• Review: The House With A Clock In Its Walls is a fun waste of time

    Movie Review | Ali Gray | 18th September 2018

    Ugh. September. The worst month by some distance. Nothing good has ever happened in September. I checked history, which verified and confirmed: September is a dud. All the blockbusters are a distant memory, the big Christmas movies are too far away (see also: Christmas) and even the tiresome slog that is Oscar season has yet to get underway. That just leaves shitty geriaction movies where Denzel Washington kills people, horror movies that are too crap to save for Halloween and oddball movies that genuinely don't fit in anywhere else in the calendar. Mercifully, that last sub-genre occasionally yields surprising results, which is where The House With A Clock In Its Walls chimes in: it's not quite enough to salvage the September cesspool, but it is a fun kids' fantasy that does just about enough to distract you from the backslide into the arse end of the year.

  • 20 exciting and totally achievable ways the DC Universe can rebuild

    Movie Feature | Ali Gray | 17th September 2018

    The DC universe is broken. Henry Cavill is done with Superman. Ben Affleck is too goth even for Batman and reportedly wants an escape route. Wonder Woman accidentally became the most successful one and now all the men at the studio have no idea what to do with her. And Aquaman... exists. Forget whatever humanitarian crises the Fake News Media are pushing on you this week: we need to focus our efforts on figuring out how to fix these adult manbaby movie franchises, and STAT. These 20 ideas to fix the DCCU by yours truly are a start, but frankly, I'm not hearing anything coming from your end. Is this thing even on?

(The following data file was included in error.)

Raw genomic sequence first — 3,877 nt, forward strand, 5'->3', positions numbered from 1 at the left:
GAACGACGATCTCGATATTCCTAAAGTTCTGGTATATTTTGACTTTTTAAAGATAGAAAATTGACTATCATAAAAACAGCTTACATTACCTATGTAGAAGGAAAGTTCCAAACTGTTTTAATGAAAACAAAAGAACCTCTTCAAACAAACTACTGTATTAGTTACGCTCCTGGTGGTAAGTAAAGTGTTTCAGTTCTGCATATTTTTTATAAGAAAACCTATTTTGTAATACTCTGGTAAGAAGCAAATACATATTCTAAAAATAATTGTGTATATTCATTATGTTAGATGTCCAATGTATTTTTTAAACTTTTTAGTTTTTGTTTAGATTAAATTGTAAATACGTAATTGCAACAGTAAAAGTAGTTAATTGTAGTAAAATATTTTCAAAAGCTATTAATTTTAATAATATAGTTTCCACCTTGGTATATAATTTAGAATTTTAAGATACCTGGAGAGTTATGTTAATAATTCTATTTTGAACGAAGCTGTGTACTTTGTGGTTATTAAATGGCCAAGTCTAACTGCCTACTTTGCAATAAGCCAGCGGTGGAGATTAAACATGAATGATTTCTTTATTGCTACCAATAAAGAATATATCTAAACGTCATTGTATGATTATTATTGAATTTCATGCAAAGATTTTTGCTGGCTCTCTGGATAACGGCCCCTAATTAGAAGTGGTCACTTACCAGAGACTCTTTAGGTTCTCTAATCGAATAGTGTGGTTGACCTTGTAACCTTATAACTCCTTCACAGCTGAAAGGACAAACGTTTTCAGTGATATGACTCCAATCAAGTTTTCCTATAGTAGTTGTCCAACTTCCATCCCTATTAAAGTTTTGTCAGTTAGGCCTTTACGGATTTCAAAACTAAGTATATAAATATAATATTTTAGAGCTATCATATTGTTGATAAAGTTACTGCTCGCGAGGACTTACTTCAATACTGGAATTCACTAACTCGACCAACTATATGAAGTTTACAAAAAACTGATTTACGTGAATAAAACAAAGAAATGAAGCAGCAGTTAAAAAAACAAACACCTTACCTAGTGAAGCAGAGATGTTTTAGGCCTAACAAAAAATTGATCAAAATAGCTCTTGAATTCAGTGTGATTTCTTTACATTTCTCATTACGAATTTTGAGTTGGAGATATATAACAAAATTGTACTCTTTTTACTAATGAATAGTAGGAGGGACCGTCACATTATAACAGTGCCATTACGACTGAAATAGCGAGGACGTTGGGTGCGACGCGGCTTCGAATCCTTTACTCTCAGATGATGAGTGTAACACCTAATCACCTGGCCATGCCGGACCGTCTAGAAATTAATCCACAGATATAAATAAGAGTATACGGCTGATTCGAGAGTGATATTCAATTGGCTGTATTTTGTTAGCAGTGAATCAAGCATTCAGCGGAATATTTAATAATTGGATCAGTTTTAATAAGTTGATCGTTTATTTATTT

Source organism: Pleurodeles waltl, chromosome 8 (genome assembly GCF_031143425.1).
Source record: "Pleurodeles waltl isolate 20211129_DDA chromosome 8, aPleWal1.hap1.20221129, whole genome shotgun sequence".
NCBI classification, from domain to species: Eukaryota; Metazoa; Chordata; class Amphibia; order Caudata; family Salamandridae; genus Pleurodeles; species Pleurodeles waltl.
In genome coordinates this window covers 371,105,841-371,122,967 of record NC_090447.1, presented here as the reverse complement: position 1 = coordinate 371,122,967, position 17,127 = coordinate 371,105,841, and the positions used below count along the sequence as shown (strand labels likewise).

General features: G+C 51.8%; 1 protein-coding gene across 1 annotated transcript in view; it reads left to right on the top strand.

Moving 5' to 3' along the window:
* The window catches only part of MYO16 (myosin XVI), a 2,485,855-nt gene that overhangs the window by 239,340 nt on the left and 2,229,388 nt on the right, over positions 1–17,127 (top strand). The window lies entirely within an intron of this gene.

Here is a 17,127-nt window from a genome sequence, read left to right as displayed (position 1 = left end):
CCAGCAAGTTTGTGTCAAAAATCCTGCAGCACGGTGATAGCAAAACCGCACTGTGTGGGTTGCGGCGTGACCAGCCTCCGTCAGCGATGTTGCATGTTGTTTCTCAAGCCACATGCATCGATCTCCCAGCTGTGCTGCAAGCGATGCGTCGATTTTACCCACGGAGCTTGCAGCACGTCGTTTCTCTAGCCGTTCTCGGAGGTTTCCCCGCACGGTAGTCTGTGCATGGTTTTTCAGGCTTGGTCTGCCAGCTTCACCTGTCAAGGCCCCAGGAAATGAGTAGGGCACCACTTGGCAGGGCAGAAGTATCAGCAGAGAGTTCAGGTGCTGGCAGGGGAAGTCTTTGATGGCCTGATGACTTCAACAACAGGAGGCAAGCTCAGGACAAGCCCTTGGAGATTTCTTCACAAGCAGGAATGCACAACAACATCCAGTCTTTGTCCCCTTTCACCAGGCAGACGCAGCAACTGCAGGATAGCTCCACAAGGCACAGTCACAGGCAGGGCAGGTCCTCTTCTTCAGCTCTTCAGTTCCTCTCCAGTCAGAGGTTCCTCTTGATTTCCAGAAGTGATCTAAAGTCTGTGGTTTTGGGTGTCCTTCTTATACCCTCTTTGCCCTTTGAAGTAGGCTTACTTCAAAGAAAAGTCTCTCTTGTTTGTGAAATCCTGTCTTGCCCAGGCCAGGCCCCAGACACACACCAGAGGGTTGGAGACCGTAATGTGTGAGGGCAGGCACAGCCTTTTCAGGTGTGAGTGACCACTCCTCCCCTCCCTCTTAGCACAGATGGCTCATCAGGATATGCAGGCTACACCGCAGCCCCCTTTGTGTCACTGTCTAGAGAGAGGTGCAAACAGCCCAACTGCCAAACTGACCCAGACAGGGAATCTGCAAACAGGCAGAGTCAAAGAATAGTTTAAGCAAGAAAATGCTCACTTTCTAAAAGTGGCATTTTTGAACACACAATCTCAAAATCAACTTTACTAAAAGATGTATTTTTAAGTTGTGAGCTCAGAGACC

• Discussion: Impossible - Mission: Impossible - Rogue Nation (2015)

    Movie Feature | Ali Gray, Matt Looker, Becky Suter, Ed Williamson | 9th August 2018

    Timed perfectly to coincide with Fallout's three week anniversary, here is our fifth and final Mission: Impossible catch-up, for Chris McQuarrie's Rogue Nation. Thanks for Reading: Impossible!

  • Discussion: Impossible - Mission: Impossible - Ghost Protocol (2011)

    Movie Feature | Ali Gray, Matt Looker, Becky Suter, Ed Williamson | 1st August 2018